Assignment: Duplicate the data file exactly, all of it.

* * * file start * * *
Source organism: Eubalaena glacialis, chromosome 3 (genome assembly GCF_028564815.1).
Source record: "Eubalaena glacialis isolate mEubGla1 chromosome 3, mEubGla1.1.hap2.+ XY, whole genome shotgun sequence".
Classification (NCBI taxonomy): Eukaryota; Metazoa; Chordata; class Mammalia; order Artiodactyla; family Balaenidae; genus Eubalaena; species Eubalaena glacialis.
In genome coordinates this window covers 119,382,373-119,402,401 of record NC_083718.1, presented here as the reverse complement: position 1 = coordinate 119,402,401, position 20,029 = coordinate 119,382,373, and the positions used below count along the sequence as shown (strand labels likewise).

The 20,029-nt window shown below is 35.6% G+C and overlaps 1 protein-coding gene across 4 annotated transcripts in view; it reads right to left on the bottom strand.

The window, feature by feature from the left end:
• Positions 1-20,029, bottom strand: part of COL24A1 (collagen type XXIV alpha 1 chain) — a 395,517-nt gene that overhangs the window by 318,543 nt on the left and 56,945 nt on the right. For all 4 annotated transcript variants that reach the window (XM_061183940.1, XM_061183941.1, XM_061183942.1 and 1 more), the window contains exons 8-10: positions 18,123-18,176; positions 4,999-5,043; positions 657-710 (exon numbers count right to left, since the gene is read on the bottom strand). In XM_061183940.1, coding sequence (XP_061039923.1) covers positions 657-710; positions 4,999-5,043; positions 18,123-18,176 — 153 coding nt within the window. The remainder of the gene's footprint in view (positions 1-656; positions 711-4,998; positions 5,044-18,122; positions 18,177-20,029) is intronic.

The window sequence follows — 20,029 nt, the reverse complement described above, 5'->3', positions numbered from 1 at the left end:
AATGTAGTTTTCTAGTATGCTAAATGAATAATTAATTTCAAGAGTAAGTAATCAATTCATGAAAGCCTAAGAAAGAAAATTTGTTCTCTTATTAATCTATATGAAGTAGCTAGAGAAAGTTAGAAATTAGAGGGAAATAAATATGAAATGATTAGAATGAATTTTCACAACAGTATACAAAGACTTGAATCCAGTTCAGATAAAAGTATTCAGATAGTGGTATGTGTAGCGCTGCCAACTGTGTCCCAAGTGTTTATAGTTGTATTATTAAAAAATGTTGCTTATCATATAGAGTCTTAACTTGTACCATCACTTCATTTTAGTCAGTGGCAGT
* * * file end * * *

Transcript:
Source organism: Eubalaena glacialis, chromosome 3 (genome assembly GCF_028564815.1).
Source record: "Eubalaena glacialis isolate mEubGla1 chromosome 3, mEubGla1.1.hap2.+ XY, whole genome shotgun sequence".
Classification (NCBI taxonomy): Eukaryota; Metazoa; Chordata; class Mammalia; order Artiodactyla; family Balaenidae; genus Eubalaena; species Eubalaena glacialis.
In genome coordinates this window covers 119,382,373-119,402,401 of record NC_083718.1, presented here as the reverse complement: position 1 = coordinate 119,402,401, position 20,029 = coordinate 119,382,373, and the positions used below count along the sequence as shown (strand labels likewise).

The 20,029-nt window shown below is 35.6% G+C and overlaps 1 protein-coding gene across 4 annotated transcripts in view; it reads right to left on the bottom strand.

The window, feature by feature from the left end:
• Positions 1-20,029, bottom strand: part of COL24A1 (collagen type XXIV alpha 1 chain) — a 395,517-nt gene that overhangs the window by 318,543 nt on the left and 56,945 nt on the right. For all 4 annotated transcript variants that reach the window (XM_061183940.1, XM_061183941.1, XM_061183942.1 and 1 more), the window contains exons 8-10: positions 18,123-18,176; positions 4,999-5,043; positions 657-710 (exon numbers count right to left, since the gene is read on the bottom strand). In XM_061183940.1, coding sequence (XP_061039923.1) covers positions 657-710; positions 4,999-5,043; positions 18,123-18,176 — 153 coding nt within the window. The remainder of the gene's footprint in view (positions 1-656; positions 711-4,998; positions 5,044-18,122; positions 18,177-20,029) is intronic.

The window sequence follows — 20,029 nt, the reverse complement described above, 5'->3', positions numbered from 1 at the left end:
AATGTAGTTTTCTAGTATGCTAAATGAATAATTAATTTCAAGAGTAAGTAATCAATTCATGAAAGCCTAAGAAAGAAAATTTGTTCTCTTATTAATCTATATGAAGTAGCTAGAGAAAGTTAGAAATTAGAGGGAAATAAATATGAAATGATTAGAATGAATTTTCACAACAGTATACAAAGACTTGAATCCAGTTCAGATAAAAGTATTCAGATAGTGGTATGTGTAGCGCTGCCAACTGTGTCCCAAGTGTTTATAGTTGTATTATTAAAAAATGTTGCTTATCATATAGAGTCTTAACTTGTACCATCACTTCATTTTAGTCAGTGGCAGT